Islamic Studies Sarekat Islam
by
Fred von der Mehden
  • LAST REVIEWED: 19 May 2017
  • LAST MODIFIED: 14 December 2009
  • DOI: 10.1093/obo/9780195390155-0071

Introduction

Sarekat Islam (Islamic Union, or SI) was the largest pre-independence Muslim political organization in the Dutch East Indies and the colony’s first mass nationalist movement. It started in 1911 as a small anti-Chinese commercial organization called Sarekat Dagang Islam (Islamic Commercial Union), which was dominated by merchants in the batik industry. By the end of World War I, it had expanded greatly and changed its name to Sarekat Islam. By the early 1920s, total membership was variously reported to be between 350,000 and 800,000 (SI itself claimed two million members). In 1921 it became the Partai Sarekat Islam, symbolizing the organization’s more political agenda. The leadership favored social, economic, and political reform and was influenced by Modernist Islam, which had entered the Indies at the turn of the century. The membership was more attuned to traditional mysticism, local grievances, Islam, and, later, social justice and economic inequalities. Sarekat Islam was loosely organized and its branches had considerable autonomy. This organizational weakness and the adoption of more radical policies allowed the Indonesian Communist Party (PKI) to infiltrate local branches and fostered dissension and fragmentation. Disputes within Sarekat Islam and government pressure eroded its base by the mid-1920s, and by the 1930s there were less than 50,000 members. The party lasted into the independence era, but its power and influence were already severely diminished and in the 1955 general elections its successor, the PSII (Party Sarekat Islam Indonesia), gained less than 3 percent of the popular vote. The coming of the military-dominated “New Order” led it to a forced amalgamation with other religious parties in 1973, creating the Partai Persatuan Pembangunan Indonesia (PPP, or United Development Party).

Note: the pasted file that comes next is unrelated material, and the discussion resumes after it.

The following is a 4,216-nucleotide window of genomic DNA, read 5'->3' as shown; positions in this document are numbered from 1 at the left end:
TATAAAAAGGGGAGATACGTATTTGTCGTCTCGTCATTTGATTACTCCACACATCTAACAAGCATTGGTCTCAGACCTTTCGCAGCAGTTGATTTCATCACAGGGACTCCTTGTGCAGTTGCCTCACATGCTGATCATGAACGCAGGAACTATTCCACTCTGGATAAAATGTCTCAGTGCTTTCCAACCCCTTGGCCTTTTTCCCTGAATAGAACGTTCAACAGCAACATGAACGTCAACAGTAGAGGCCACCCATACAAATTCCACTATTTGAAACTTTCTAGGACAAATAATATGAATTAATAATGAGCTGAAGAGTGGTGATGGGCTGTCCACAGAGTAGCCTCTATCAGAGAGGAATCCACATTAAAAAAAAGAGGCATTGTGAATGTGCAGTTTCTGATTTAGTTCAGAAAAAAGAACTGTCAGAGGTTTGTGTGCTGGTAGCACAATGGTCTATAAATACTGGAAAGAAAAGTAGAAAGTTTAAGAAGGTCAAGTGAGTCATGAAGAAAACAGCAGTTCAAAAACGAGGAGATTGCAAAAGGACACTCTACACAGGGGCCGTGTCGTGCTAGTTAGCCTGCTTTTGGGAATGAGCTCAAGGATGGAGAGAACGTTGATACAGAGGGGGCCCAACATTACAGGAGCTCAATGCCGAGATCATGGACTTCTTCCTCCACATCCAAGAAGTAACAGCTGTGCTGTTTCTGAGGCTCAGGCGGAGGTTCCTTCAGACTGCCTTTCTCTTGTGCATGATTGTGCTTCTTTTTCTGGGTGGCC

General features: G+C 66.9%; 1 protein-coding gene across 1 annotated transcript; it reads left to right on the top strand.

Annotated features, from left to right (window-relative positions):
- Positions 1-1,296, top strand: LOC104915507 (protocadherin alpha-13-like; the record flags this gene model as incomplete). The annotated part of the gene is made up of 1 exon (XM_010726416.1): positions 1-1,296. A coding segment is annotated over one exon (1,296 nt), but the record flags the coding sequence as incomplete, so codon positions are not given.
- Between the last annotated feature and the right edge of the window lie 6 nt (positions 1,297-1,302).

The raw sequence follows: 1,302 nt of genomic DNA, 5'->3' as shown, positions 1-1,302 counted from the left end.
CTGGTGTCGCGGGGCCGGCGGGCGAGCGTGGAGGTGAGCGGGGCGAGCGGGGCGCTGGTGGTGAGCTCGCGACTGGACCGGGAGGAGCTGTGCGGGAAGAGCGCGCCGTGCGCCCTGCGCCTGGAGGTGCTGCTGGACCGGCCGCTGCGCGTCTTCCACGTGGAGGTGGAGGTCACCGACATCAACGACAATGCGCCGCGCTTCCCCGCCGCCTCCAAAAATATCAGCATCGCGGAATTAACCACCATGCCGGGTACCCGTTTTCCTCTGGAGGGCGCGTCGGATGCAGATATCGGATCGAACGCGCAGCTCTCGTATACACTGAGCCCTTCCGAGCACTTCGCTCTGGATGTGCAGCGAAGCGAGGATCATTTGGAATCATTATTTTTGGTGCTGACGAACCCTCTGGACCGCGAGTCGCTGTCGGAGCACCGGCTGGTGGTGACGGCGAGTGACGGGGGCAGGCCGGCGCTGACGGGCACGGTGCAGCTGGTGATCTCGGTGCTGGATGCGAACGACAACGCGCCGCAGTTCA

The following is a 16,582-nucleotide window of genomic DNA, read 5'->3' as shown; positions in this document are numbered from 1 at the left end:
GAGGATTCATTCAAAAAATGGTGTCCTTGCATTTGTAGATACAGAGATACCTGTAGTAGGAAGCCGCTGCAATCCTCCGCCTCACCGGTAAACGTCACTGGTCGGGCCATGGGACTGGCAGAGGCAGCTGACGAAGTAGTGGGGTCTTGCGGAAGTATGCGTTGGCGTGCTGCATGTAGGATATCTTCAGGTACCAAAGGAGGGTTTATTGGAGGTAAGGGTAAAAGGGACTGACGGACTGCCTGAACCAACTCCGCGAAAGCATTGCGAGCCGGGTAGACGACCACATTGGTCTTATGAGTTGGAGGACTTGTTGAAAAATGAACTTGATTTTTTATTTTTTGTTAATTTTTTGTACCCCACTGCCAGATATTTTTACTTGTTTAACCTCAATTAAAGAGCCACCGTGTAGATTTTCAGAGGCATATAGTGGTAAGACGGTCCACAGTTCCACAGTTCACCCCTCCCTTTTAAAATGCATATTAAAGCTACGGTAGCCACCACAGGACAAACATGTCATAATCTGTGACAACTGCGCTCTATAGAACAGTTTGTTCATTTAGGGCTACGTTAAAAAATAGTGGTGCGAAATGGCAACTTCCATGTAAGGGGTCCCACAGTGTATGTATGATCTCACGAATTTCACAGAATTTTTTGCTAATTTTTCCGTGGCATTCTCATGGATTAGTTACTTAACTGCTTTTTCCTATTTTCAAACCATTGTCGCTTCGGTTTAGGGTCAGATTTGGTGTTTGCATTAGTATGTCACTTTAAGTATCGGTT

Political and Social Context

It is important to recognize the environment that framed the development of Sarekat Islam, including attitudes towards local Chinese, social and economic inequalities, and new religious ideas. Blumberger 1931 and Furnivall 1939 are considered classics in detailing political, social, and economic conditions in the colony.

  • Blumberger, John Theodor Petrus. De Nationalistische Beweging in Nederlandsch Indie. Haarlem, The Netherlands: Willink and Zoon, 1931.

    E-mail Citation »

    Written by a former colonial administrator, this description of the first decades of the nationalist movement in the colony (title translates as “The nationalist movement in The Netherlands Indies”) has been widely cited in scholarly books and articles. It includes a major contribution to our understanding of Sarekat Islam.

  • Chandra, Siddarth. “Race, Inequality, and Anti-Chinese Violence in The Netherlands Indies.” Explorations in Economic History 39, no. 1 (2002): 88–112.

    DOI: 10.1006/exeh.2001.0777E-mail Citation »

    An exploration of wage differentials in the Indies from 1908 to 1917, including an analysis of how inequalities related to the rise of Sarekat Islam. Available online from Scientific Commons and other providers.

  • Furnivall, J. S. Netherlands India: A Study of a Plural Economy. Cambridge, UK: Cambridge Univ. Press, 1939.

    E-mail Citation »

    While this book does not address Sarekat Islam, it is a very good encyclopedic source for social and economic information of the Indies in the interwar period.

  • Noer, Deliar. The Modernist Muslim Movement in Indonesia, 1900–1942. Singapore: Oxford Univ. Press, 1973.

    E-mail Citation »

    Provides an in-depth understanding of the place of Modernism in Indonesia in the first half of the twentieth century and a good analysis of the rise and decline of Sarekat Islam.

  • Ricklefs, M. C. Polarizing Javanese Society: Islamic and Other Visions (c. 1830–1930). Honolulu: Univ. of Hawaii Press. 2007.

    E-mail Citation »

    An excellent analysis of different religious visions in Java over a century, including a discussion on the role of Sarekat Islam in this environment.

  • van Dijk, Kees. The Netherlands Indies and the Great War 1914–1918. Leiden, The Netherlands: KITLV Press, 2007.

    E-mail Citation »

    Offers a detailed analysis of the economic and social conditions in the colony during the years when Sarekat Islam was expanding into a mass movement.

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